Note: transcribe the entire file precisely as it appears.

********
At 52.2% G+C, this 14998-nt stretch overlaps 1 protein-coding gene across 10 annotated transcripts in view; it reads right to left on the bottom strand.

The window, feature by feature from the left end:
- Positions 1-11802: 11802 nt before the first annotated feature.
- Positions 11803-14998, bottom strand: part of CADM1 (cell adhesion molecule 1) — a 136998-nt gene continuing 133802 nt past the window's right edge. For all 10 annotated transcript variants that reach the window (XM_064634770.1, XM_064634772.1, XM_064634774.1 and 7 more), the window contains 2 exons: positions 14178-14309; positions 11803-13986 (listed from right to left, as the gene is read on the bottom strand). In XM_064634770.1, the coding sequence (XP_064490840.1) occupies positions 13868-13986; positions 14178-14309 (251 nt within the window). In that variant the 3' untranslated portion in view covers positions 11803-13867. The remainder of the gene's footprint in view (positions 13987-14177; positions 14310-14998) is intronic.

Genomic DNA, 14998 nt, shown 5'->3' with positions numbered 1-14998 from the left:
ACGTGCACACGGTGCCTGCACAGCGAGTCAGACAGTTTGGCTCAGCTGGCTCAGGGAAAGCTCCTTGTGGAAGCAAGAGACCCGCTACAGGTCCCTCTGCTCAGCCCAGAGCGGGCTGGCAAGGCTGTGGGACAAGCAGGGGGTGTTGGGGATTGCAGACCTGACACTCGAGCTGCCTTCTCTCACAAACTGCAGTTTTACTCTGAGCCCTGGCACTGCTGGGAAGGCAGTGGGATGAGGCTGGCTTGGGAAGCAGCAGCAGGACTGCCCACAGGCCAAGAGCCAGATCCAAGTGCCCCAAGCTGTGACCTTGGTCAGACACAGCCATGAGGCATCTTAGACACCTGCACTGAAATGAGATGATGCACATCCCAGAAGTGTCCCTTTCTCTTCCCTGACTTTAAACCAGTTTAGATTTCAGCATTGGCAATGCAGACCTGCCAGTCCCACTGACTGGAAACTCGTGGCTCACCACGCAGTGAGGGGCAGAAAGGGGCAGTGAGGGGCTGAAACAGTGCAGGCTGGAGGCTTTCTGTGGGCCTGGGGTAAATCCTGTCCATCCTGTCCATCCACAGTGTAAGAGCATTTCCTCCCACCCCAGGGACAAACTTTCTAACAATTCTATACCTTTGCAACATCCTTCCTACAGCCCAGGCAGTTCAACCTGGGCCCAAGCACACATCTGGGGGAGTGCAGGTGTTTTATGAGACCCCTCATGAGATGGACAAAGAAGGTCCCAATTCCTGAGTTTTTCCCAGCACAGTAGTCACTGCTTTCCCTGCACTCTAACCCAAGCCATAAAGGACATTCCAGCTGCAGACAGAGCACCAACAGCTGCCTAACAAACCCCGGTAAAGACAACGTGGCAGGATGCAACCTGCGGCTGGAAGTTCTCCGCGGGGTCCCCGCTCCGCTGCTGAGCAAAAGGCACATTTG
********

At 52.2% G+C, this 14998-nt stretch overlaps 1 protein-coding gene across 10 annotated transcripts in view; it reads right to left on the bottom strand.

The window, feature by feature from the left end:
- Positions 1-11802: 11802 nt before the first annotated feature.
- Positions 11803-14998, bottom strand: part of CADM1 (cell adhesion molecule 1) — a 136998-nt gene continuing 133802 nt past the window's right edge. For all 10 annotated transcript variants that reach the window (XM_064634770.1, XM_064634772.1, XM_064634774.1 and 7 more), the window contains 2 exons: positions 14178-14309; positions 11803-13986 (listed from right to left, as the gene is read on the bottom strand). In XM_064634770.1, the coding sequence (XP_064490840.1) occupies positions 13868-13986; positions 14178-14309 (251 nt within the window). In that variant the 3' untranslated portion in view covers positions 11803-13867. The remainder of the gene's footprint in view (positions 13987-14177; positions 14310-14998) is intronic.

Genomic DNA, 14998 nt, shown 5'->3' with positions numbered 1-14998 from the left:
ACGTGCACACGGTGCCTGCACAGCGAGTCAGACAGTTTGGCTCAGCTGGCTCAGGGAAAGCTCCTTGTGGAAGCAAGAGACCCGCTACAGGTCCCTCTGCTCAGCCCAGAGCGGGCTGGCAAGGCTGTGGGACAAGCAGGGGGTGTTGGGGATTGCAGACCTGACACTCGAGCTGCCTTCTCTCACAAACTGCAGTTTTACTCTGAGCCCTGGCACTGCTGGGAAGGCAGTGGGATGAGGCTGGCTTGGGAAGCAGCAGCAGGACTGCCCACAGGCCAAGAGCCAGATCCAAGTGCCCCAAGCTGTGACCTTGGTCAGACACAGCCATGAGGCATCTTAGACACCTGCACTGAAATGAGATGATGCACATCCCAGAAGTGTCCCTTTCTCTTCCCTGACTTTAAACCAGTTTAGATTTCAGCATTGGCAATGCAGACCTGCCAGTCCCACTGACTGGAAACTCGTGGCTCACCACGCAGTGAGGGGCAGAAAGGGGCAGTGAGGGGCTGAAACAGTGCAGGCTGGAGGCTTTCTGTGGGCCTGGGGTAAATCCTGTCCATCCTGTCCATCCACAGTGTAAGAGCATTTCCTCCCACCCCAGGGACAAACTTTCTAACAATTCTATACCTTTGCAACATCCTTCCTACAGCCCAGGCAGTTCAACCTGGGCCCAAGCACACATCTGGGGGAGTGCAGGTGTTTTATGAGACCCCTCATGAGATGGACAAAGAAGGTCCCAATTCCTGAGTTTTTCCCAGCACAGTAGTCACTGCTTTCCCTGCACTCTAACCCAAGCCATAAAGGACATTCCAGCTGCAGACAGAGCACCAACAGCTGCCTAACAAACCCCGGTAAAGACAACGTGGCAGGATGCAACCTGCGGCTGGAAGTTCTCCGCGGGGTCCCCGCTCCGCTGCTGAGCAAAAGGCACATTTG